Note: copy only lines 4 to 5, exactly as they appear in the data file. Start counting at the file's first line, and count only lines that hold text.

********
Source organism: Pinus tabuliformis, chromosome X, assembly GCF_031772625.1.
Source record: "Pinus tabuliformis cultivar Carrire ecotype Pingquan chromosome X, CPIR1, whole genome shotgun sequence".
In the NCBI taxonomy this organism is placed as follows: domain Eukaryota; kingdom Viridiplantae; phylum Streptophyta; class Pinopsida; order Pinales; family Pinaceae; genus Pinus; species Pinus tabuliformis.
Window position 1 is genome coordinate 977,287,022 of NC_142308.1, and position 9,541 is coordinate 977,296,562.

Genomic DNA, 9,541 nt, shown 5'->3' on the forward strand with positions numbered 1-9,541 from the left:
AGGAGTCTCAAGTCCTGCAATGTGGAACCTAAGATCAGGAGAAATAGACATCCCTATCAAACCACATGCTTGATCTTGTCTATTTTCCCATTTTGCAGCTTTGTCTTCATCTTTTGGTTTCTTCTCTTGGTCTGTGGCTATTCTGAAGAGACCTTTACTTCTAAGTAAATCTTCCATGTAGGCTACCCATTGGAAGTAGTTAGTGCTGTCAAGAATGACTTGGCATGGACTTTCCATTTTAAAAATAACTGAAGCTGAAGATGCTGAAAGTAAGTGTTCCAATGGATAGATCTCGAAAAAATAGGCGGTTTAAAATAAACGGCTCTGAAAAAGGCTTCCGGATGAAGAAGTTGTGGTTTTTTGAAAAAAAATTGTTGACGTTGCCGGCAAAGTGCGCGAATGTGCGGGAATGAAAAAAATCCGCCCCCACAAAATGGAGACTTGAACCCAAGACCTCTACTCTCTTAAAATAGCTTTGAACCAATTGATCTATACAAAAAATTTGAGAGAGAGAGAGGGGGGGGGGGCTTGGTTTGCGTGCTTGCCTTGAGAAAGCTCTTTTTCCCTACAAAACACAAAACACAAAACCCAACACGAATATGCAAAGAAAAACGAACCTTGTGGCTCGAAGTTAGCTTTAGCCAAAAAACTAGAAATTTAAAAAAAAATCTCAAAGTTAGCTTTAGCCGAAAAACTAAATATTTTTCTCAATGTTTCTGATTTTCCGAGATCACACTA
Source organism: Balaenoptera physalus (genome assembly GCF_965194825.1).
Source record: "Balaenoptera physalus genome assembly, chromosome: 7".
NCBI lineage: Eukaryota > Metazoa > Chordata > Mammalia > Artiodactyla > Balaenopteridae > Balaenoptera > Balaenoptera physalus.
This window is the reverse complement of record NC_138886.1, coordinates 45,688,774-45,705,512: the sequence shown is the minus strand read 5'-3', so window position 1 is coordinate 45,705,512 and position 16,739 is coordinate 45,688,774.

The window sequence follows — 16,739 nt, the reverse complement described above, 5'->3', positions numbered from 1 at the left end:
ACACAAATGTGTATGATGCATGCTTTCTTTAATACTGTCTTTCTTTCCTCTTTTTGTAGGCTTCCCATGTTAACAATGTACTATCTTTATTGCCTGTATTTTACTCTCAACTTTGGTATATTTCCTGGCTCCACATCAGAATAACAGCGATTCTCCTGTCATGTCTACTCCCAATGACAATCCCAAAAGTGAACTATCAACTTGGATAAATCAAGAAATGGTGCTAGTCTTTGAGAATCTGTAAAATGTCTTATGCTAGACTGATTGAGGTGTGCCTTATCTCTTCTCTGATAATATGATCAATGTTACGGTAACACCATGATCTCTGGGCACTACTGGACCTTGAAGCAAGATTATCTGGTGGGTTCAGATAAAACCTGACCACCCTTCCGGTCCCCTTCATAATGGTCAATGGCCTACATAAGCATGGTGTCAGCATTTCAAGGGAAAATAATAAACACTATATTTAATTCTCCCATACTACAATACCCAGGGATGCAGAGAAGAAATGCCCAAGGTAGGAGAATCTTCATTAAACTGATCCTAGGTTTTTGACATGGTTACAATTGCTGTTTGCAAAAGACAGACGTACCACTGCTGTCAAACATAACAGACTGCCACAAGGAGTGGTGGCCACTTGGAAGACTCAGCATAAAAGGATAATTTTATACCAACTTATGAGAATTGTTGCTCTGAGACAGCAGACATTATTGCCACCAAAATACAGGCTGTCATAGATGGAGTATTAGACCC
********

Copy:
Window position 1 is genome coordinate 977,287,022 of NC_142308.1, and position 9,541 is coordinate 977,296,562.

Genomic DNA, 9,541 nt, shown 5'->3' on the forward strand with positions numbered 1-9,541 from the left: